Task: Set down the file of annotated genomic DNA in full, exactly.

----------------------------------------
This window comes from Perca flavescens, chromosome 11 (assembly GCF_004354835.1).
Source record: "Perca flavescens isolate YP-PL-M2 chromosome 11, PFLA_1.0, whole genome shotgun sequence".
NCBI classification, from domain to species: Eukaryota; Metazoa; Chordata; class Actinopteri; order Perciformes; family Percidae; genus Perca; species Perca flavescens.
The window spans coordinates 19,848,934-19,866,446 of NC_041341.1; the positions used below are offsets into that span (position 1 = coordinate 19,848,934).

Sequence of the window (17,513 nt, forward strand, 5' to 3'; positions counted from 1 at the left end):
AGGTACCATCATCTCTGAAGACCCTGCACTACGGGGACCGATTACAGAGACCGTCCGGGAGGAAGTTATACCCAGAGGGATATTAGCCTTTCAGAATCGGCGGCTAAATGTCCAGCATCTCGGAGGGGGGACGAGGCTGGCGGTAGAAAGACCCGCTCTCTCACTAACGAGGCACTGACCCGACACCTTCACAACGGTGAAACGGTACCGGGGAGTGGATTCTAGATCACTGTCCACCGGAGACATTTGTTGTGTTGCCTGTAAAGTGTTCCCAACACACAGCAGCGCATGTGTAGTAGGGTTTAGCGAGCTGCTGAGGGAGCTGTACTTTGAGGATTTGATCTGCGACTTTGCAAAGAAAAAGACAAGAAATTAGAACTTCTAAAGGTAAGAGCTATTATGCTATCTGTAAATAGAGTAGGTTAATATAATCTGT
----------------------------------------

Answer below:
This window comes from Perca flavescens, chromosome 11 (assembly GCF_004354835.1).
Source record: "Perca flavescens isolate YP-PL-M2 chromosome 11, PFLA_1.0, whole genome shotgun sequence".
NCBI classification, from domain to species: Eukaryota; Metazoa; Chordata; class Actinopteri; order Perciformes; family Percidae; genus Perca; species Perca flavescens.
The window spans coordinates 19,848,934-19,866,446 of NC_041341.1; the positions used below are offsets into that span (position 1 = coordinate 19,848,934).

Sequence of the window (17,513 nt, forward strand, 5' to 3'; positions counted from 1 at the left end):
AGGTACCATCATCTCTGAAGACCCTGCACTACGGGGACCGATTACAGAGACCGTCCGGGAGGAAGTTATACCCAGAGGGATATTAGCCTTTCAGAATCGGCGGCTAAATGTCCAGCATCTCGGAGGGGGGACGAGGCTGGCGGTAGAAAGACCCGCTCTCTCACTAACGAGGCACTGACCCGACACCTTCACAACGGTGAAACGGTACCGGGGAGTGGATTCTAGATCACTGTCCACCGGAGACATTTGTTGTGTTGCCTGTAAAGTGTTCCCAACACACAGCAGCGCATGTGTAGTAGGGTTTAGCGAGCTGCTGAGGGAGCTGTACTTTGAGGATTTGATCTGCGACTTTGCAAAGAAAAAGACAAGAAATTAGAACTTCTAAAGGTAAGAGCTATTATGCTATCTGTAAATAGAGTAGGTTAATATAATCTGT